185 °F / 85 °C 2 min, 30 sec

New to black! You’re in for a treat. :) There’s just something kinda perfect about a good black tea.


It is so awesome when you have your first REALLY amazing unflavored tea! Don’t stop exploring them! You will find that “unflavored” tea which I prefer to call unadulterated are as flavorful if not more so than flavored teas!


Yes, exactly. It’s like the flavors add too much…noise?




Heh, I’m even more excited now! I definitely won’t stop exploring them. My next order from Teavivre is probably going to be their black tea and their oolong sample packs, so I can see what those are all like!


Make sure you log them so I can steal the best ones. >:)

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100 tasting notes

So I’ve been absent from Steepster for awhile. I have an autoimmune disorder and when I get sick, I get sicky sick. It’s just a reality of life every now and then that I have to disappear. But I’ll always come back! I’m sorry I can’t do a backlog, it’s been too long.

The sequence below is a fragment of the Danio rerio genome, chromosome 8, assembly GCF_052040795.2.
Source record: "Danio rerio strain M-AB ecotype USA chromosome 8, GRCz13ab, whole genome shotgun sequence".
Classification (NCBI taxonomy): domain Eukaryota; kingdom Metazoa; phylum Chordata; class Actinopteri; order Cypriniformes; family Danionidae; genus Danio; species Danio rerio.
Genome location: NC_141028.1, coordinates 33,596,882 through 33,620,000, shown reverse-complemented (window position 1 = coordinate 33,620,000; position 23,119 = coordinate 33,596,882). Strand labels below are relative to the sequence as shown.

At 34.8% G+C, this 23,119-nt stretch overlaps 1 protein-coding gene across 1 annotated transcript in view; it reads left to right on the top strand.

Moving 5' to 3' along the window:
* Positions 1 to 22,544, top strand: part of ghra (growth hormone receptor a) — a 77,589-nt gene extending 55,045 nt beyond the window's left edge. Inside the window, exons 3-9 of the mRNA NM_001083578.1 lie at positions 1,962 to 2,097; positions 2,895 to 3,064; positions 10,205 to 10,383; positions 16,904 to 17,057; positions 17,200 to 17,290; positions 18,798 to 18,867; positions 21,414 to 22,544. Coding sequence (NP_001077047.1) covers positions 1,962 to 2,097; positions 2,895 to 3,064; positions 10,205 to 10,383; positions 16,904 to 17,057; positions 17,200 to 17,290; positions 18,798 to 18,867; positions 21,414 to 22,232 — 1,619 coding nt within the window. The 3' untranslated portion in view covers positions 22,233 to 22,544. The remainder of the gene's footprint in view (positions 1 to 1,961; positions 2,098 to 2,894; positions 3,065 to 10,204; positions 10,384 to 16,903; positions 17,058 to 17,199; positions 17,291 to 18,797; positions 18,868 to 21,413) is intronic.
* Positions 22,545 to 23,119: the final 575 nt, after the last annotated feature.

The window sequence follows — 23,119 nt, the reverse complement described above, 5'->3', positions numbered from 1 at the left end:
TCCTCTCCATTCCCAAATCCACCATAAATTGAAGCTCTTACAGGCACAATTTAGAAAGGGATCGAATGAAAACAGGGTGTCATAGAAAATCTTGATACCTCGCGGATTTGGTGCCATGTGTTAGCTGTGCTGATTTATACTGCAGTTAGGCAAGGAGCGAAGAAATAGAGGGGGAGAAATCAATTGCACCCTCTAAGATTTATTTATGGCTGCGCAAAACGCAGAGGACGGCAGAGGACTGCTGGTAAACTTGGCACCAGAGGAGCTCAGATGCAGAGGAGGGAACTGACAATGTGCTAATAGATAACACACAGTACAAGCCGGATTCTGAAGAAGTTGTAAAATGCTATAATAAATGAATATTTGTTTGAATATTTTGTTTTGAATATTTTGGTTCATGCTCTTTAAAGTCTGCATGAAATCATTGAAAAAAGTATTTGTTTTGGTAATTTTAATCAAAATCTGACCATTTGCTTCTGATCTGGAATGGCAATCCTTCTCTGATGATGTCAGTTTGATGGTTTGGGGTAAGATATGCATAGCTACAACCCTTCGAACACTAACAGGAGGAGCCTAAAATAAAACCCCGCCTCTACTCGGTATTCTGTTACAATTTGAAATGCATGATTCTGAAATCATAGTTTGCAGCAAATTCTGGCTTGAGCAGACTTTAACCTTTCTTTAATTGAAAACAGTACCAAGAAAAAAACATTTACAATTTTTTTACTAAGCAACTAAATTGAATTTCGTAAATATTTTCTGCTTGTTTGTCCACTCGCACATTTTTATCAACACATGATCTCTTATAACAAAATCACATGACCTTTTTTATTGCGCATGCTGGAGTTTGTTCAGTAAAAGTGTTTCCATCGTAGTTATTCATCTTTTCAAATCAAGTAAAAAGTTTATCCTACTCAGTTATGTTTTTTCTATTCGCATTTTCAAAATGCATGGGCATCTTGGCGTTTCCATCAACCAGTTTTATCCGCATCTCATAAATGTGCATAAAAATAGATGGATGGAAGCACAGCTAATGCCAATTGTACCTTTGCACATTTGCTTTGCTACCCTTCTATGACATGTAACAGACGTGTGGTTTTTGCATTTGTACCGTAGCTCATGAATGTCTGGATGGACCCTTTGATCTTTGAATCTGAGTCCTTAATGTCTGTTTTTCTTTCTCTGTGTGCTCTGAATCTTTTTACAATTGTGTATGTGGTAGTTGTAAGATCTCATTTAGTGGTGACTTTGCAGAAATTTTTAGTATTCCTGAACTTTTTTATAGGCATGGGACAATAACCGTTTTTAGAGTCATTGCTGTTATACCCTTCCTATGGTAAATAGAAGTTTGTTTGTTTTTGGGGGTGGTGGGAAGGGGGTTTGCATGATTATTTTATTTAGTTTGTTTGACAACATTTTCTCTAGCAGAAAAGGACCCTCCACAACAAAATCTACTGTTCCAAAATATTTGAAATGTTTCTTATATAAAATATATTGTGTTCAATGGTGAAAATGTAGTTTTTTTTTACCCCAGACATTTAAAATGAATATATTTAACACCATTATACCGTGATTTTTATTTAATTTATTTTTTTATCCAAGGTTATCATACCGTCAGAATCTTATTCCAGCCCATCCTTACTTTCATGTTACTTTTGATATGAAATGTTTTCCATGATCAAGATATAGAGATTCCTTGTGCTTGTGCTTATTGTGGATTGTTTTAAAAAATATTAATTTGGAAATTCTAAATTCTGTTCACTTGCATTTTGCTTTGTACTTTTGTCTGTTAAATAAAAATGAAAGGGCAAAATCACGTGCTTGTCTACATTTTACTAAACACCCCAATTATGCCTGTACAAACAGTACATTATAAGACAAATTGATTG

Therefore, I’ll start with this morning’s tea. Bailin Gongfu. I sure was hesitant to try it when I smelled it. It smelled like hay. Then when I brewed it, it smelled like wet hay. What the heck, I thought, my senses might not be all there yet. So I tasted it. Wow! I loved it. My taste in unflavored blacks runs to English Breakfast, which technically is blended, and that’s about it. So this was a revelation. The more I drank, the more I enjoyed it. I’m sorry I couldn’t pinpoint the flavor I was getting with this tea, but it was different. My girlfriend thought it was OK until she sweetened it, and then she liked it a lot more. I had sweetened mine as a matter of course. I was glad it didn’t taste like wet hay though. :-)

It’s great to be back!

190 °F / 87 °C 3 min, 30 sec